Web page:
At some level, I think John recognizes this problem, because he introduces the notion of figuring out the difference between what users want and what users really need. Herein, however, lies the flaw in logic in John’s thesis. The word “need” simply doesn’t belong in any discussion about technology. Any attempt to inject the word “need” into a discussion about technology involves drawing an arbitrary, and often capricious, line between certain sets of features. Regardless of where you decide to draw that line, the mere act of drawing it amounts to begging the question.

Technology is entirely about something called the “value proposition.” At some level, every product, even products involving basic needs like food, shelter and clothing, involve a value proposition. Technology, however, has a fundamental difference from most other products in that technology involves a value proposition that many users don’t perceive for themselves until they start using that technology.

How many times have you used a particular piece of software for a while only to start wondering how you ever got your work done without it? How about specific features in the software you use? Yet, if you sat down and really thought about it, you really don’t “need” either the software or the particular set of features that you’ve come to perceive as being indispensable. You, like everybody else, use any given piece of software because, for you, that software presents the maximal value proposition relative to anything else available on the market.

In the brief discussion I’d had with John over on, I pointed out one rather undeniable fact: that Word is, by far, the best-selling word processor on the market. When I pointed this out, John said that I can’t have it both ways—that I either sit up and take notice of the fact that a number of people curse Word, and thereby take steps to simplify the product, or forever consign myself to some pathological addiction to “complicatedness.”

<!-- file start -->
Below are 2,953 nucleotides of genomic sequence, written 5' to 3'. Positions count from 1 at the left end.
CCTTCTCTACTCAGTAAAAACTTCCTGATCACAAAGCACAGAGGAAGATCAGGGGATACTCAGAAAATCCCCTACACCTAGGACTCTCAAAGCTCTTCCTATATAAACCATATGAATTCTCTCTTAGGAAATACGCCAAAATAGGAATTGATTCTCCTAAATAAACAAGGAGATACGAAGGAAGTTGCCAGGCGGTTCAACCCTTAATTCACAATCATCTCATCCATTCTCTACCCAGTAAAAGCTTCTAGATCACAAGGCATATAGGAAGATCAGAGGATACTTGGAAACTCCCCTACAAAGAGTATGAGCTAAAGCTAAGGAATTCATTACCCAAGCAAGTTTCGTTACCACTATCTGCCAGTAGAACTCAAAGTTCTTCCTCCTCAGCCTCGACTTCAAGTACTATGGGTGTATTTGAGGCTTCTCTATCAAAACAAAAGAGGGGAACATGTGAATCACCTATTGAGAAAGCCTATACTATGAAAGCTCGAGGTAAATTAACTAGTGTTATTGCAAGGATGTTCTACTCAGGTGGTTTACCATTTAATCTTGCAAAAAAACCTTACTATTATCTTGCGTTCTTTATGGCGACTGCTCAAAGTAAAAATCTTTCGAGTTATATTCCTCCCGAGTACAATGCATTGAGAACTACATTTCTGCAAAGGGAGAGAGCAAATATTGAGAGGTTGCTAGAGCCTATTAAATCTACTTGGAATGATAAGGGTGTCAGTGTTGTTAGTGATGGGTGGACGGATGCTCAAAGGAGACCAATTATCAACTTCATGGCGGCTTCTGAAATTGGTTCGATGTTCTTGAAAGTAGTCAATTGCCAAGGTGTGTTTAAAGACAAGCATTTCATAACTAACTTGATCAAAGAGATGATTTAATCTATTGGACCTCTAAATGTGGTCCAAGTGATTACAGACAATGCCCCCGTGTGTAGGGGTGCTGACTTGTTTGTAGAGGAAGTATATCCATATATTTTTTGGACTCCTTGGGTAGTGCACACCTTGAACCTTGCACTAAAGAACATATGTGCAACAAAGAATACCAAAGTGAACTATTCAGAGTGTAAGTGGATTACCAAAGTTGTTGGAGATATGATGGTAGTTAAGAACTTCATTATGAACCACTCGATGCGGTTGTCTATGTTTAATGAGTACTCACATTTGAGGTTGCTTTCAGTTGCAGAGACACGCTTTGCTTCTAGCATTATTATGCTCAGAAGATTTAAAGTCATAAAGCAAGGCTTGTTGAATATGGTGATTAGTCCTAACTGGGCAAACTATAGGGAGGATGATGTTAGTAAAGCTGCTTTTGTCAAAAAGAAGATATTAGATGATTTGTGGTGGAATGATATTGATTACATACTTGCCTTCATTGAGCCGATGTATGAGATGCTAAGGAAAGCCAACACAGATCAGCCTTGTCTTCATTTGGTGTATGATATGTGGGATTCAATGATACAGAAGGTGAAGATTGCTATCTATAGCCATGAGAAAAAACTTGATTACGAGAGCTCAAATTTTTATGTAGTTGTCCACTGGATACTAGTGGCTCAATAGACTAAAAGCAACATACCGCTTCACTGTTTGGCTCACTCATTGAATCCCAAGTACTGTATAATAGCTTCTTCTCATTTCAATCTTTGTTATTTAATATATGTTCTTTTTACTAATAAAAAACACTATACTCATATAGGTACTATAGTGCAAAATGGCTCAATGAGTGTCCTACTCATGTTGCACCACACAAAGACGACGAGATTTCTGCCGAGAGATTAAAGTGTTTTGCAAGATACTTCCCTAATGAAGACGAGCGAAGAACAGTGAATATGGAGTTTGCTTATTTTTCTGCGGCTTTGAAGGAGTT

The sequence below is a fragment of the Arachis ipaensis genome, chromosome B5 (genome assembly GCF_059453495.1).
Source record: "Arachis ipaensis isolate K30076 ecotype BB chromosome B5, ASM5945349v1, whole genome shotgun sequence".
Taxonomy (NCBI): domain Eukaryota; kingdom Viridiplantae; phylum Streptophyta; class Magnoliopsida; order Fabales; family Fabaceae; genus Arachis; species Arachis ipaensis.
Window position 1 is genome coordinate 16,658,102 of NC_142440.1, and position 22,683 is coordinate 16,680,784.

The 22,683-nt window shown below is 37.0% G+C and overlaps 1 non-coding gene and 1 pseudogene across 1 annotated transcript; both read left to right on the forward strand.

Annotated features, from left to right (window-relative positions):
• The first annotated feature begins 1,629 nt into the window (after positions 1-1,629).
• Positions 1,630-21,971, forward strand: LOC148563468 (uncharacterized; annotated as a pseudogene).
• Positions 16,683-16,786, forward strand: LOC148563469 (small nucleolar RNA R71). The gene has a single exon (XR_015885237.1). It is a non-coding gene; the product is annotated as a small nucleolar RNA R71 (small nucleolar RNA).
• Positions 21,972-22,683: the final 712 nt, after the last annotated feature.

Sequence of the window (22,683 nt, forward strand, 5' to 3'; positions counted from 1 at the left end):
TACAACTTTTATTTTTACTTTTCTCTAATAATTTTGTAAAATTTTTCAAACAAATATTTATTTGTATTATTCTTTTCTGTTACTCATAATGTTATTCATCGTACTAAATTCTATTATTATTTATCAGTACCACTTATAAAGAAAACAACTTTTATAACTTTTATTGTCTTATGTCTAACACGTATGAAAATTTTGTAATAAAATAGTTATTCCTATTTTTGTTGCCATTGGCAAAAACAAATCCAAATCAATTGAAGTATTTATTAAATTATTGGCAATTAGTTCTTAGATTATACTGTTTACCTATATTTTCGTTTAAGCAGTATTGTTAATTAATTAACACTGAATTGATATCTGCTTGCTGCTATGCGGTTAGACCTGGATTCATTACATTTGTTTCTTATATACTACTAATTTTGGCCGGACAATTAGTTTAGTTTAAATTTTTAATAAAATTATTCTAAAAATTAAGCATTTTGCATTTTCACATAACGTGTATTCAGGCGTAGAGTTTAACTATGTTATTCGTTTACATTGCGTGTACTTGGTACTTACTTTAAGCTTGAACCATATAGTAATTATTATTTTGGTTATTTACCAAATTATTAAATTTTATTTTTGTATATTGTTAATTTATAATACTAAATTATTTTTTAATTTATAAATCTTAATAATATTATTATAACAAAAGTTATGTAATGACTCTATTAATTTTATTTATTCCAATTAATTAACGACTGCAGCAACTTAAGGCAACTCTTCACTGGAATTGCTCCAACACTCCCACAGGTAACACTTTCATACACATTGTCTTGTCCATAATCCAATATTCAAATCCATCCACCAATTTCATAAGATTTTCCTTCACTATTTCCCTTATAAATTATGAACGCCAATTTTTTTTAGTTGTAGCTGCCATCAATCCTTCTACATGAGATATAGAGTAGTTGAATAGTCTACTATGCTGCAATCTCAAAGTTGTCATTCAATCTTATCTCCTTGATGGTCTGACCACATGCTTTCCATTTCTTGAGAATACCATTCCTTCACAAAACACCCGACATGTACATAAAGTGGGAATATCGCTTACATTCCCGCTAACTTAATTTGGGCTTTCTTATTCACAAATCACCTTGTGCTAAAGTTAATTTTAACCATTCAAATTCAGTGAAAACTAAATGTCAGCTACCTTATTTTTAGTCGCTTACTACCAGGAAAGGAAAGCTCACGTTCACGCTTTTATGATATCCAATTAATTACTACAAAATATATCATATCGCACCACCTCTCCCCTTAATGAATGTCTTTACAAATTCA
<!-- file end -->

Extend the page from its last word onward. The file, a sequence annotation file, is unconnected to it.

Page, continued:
If this is the case, then Word has succeeded despite itself for reasons other than the basic notion that Word, despite all its funky quirks, still represents a maximal value proposition for the vast majority of people who buy word processing software. Nobody needs Word. If I can’t have it both ways, then, I would contend, we are all consigned to a belief that people making software-purchasing decisions are not making rational choices.

Now, some of my more astute readers will have picked up on the subtle distinction I’ve made between users and people making software-purchasing decisions. In large organizations, and even a few smaller organizations, the users are often not the persons making the software-purchasing decisions. I would contend, however, that user productivity represents no small factor in the software-purchasing decisions made in these kinds of organizations, and I really have little doubt that most organizations would drop Word in a heartbeat if they thought some other product would result in increased user productivity.

None of this is meant to sweep Word’s problems under the rug. Nor, for that matter, do I believe anyone can reasonably argue that I am ignorant of these problems. After all, my last post was a poetic tribute to some the very problems that are the substance of John’s thesis. There is still much that we can do to increase Word’s value proposition across the board.

The point of this discussion is to illustrate the difficulty of making sweeping value statements about any software product, and to show, at least in part, how such statements really don’t serve a significant purpose in terms of increasing the value proposition for wider ranges of users. To invoke the clichés, John’s “having it both ways” is my “two sides of the same coin.” If the ultimate goal is to maximize user benefits, then I believe my view is the more effective view. The reasoning behind this, however, is the subject of yet another post.